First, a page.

Op-Ed: In need of community support


“From what we get, we can make a living; what we give, however makes a life.” Those profound words from the late tennis champion Arthur Ashe, which are enshrined at the USTA Billie Jean King National Tennis Center (NTC) in Flushing Meadows-Corona Park, serve as a daily inspiration to us as we continue to strive to build better lives for youth in Queens through the sport of tennis.

During hundreds of annual community programs at the NTC, we host more than 100,000 participants of all ages, many of whom are from Queens. In addition, through our partnership with the New York Junior Tennis League, which was co-founded by Ashe, we have been changing the lives of children in Queens, providing them with the required tools to excel both on and off the court. The program reaches thousands of local youth annually, providing 70 public schools in Queens with free tennis equipment and direct mentoring/training opportunities for 15,000 students, as well as after-school programs.

The USTA also provides more than 5,000 free tickets to Queens-based community groups for Arthur Ashe Kids Day, which serves as the official kickoff event for the US Open Tennis Championships.

Indeed, the USTA is an active and vital member of the local Queens community, striving to develop the character of kids through tennis and education.

For nearly a century, the US Open has been held in Queens, and since 1978, it has taken place in Flushing Meadows-Corona Park. The US Open and NTC – whose indoor and outdoor tennis courts are open to the public 11 months of the year – have transformed the New York City sports scene, pumping nearly $750 million a year into the local economy and showcasing to the world that Queens is the center of it all.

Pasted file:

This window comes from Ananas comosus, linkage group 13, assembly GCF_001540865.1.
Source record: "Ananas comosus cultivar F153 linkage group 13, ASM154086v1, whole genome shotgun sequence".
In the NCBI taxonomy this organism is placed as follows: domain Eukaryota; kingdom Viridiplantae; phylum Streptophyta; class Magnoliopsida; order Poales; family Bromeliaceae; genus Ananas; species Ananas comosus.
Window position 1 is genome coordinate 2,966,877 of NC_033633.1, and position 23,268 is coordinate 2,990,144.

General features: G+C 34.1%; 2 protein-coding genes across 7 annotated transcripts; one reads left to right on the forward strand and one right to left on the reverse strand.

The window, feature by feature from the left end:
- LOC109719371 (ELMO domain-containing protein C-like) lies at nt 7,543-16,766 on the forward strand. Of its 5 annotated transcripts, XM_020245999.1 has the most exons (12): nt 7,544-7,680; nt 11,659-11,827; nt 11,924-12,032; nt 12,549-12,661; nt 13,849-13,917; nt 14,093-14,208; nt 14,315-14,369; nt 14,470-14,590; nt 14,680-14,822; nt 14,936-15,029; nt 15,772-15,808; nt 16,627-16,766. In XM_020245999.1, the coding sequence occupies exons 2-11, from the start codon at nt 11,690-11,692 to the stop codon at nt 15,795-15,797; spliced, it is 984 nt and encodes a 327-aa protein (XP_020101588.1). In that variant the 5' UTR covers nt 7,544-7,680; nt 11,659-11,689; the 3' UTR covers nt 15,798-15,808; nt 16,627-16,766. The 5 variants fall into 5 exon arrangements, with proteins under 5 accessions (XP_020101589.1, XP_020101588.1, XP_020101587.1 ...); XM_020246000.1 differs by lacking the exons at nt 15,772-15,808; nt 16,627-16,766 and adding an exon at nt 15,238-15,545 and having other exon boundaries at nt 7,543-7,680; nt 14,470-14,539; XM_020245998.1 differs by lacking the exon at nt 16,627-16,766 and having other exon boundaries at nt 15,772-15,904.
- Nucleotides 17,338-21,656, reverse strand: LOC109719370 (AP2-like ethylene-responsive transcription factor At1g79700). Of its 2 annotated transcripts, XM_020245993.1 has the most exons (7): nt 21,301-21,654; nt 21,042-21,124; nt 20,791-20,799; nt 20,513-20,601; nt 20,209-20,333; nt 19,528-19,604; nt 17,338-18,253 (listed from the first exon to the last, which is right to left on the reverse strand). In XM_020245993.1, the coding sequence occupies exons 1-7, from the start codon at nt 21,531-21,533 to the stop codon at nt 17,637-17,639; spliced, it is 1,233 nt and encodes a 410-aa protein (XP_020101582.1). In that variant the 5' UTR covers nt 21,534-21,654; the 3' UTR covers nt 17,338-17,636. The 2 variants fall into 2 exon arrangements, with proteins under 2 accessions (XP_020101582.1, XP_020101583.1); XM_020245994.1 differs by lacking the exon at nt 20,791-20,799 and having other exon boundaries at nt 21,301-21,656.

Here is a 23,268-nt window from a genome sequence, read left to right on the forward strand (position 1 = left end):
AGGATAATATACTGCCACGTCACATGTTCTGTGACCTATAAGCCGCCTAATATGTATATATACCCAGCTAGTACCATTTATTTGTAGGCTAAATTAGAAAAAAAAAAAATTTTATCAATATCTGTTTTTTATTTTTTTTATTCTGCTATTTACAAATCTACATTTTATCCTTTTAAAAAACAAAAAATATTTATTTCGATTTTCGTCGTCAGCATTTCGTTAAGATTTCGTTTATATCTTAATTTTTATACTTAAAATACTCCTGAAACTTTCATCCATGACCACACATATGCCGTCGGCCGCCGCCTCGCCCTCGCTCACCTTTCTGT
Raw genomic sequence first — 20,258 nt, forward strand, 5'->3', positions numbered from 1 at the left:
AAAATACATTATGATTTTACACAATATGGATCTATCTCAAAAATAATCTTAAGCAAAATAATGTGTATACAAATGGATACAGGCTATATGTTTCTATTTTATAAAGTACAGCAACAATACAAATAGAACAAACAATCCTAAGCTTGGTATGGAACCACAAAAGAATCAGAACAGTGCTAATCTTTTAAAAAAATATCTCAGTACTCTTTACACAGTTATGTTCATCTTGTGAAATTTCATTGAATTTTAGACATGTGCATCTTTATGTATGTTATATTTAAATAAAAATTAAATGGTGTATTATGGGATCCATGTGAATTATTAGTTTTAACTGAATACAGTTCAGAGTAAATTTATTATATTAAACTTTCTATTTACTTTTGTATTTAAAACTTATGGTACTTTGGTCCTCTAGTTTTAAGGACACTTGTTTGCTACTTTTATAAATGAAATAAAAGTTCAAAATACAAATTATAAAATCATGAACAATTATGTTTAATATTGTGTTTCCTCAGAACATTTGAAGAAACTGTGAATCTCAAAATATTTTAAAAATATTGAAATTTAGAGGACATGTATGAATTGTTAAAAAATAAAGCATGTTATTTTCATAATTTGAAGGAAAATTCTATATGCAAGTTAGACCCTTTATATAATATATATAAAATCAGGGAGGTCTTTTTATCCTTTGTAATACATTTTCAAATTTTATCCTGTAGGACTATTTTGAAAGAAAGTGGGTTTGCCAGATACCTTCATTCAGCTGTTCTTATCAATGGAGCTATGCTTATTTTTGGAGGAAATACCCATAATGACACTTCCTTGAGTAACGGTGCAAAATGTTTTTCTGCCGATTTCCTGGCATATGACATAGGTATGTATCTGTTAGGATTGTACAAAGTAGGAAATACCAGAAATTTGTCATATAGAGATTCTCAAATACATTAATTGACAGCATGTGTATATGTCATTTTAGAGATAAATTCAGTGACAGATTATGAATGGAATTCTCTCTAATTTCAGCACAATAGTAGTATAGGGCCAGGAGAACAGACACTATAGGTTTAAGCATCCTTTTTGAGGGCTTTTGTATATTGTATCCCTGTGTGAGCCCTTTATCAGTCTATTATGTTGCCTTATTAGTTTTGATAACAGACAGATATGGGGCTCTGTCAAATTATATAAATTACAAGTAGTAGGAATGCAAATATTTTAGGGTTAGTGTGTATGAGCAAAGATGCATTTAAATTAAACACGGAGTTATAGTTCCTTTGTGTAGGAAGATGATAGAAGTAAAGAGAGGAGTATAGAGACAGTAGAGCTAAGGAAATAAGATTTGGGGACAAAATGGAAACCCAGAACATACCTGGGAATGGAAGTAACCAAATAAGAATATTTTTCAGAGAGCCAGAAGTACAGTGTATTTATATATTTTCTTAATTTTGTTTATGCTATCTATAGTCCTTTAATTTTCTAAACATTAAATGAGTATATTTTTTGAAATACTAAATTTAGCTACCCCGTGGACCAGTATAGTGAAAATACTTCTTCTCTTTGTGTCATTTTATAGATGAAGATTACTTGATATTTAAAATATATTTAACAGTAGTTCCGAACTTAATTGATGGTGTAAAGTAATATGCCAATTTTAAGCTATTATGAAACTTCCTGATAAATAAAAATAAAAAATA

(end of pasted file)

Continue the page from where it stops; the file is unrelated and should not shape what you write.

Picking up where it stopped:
However, despite this success, the NTC and US Open are now at a crossroads. A facility upgrade is vital to sustain the long-term viability of the NTC as both a world class spectator venue and top public recreational facility. To this end, we have developed a plan that is mutually beneficial to the people of Queens, the US Open and the NTC.

As we visualized the scope of the plan, we understood and respected the importance of preserving the park, and as a result, our design calls for the minimal amount of additional parkland possible, just 0.68 acres, to complete the needed upgrade to the facilities at the NTC.

The sliver of land in question is mostly an existing asphalt road and the city has determined that no replacement land is required. In lieu of replacing the land, additional park improvements will be made.

It should also be noted that all of the upgrades will be financed solely by the USTA without government financial assistance.

However, this Queens jewel needs public support to move forward, as it obtains the various approvals and land use permits required for these improvements in order to complete this project.

Not only will this plan preserve the NTC’s stature as a top public recreational facility and internationally renowned spectator venue but it will help us continue our tradition of bettering the lives of youth and the community as a whole.

Daniel Zausner is chief operating officer of the USTA Billie Jean King National Tennis Center.



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